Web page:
Be sure to project players’ points (according to your scoring system) and then rank the players within each position into tiers. In a way, you can imagine all the players within the same tier as equal, i.e. don’t worry about names–simply acquire as many players in as high of tiers as possible, and you will have maximized the value of your fantasy team.
This strategy will allow you to, in a way, “buy low and sell high”–the same methodology which maximizes value in the stock market, business transactions, and, yes, even fantasy football.
This value-maximization strategy involves a term called VORP–“value over replacement player.” Advanced NFL Stats has an excellent article on how to utilize VORP during your fantasy draft.
As your pick approaches, estimate the number of each position that will be taken between that pick and your subsequent pick. For example, in my recent 8-team league draft, between my 4th pick in the 1st rd and my 13th overall pick in the 2nd round, I estimated there would be 1 QB, 2 WR, and 5 RBs taken. (Before my 1st pick there was 1 QB, 1 WR, and 1 RB taken.) I calculated the difference between the best available RB and the RB 6 spots down the board, because he’s the next RB available to me if I don’t take a RB this round. I also calculated the difference in value between the best QB available, and the next best QB. Finally, I calculated the difference between the best WR available and the WR 2 spots down the board. These differences are the costs of not picking each position in that round. I picked the position with the highest cost.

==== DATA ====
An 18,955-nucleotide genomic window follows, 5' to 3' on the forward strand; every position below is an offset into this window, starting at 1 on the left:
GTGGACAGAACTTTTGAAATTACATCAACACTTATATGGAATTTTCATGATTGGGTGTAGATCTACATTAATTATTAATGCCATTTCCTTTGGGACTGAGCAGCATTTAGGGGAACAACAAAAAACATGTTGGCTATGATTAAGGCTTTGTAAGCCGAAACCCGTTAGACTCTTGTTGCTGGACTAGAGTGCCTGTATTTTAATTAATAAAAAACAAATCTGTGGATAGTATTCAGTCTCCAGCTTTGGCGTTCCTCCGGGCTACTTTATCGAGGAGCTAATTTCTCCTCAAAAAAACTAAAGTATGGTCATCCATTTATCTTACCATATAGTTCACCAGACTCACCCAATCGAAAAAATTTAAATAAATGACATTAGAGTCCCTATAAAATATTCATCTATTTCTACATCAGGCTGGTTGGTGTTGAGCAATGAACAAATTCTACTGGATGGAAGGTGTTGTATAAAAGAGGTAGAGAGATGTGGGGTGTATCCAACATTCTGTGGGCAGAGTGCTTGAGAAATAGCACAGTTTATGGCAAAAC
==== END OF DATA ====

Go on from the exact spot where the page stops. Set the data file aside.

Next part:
In a nutshell, VORP means selecting not the player with the most projected points, but the player with the largest disparity of projected points compared to the next player at the same position who you could secure in a later round.
The graph to the left (provided by Advanced NFL Stats) is a visual representation of this. The most important part to fantasy owners is not the height of the curves, but rather their slope. A steep slope means a larger disparity between players, and therefore a larger VORP.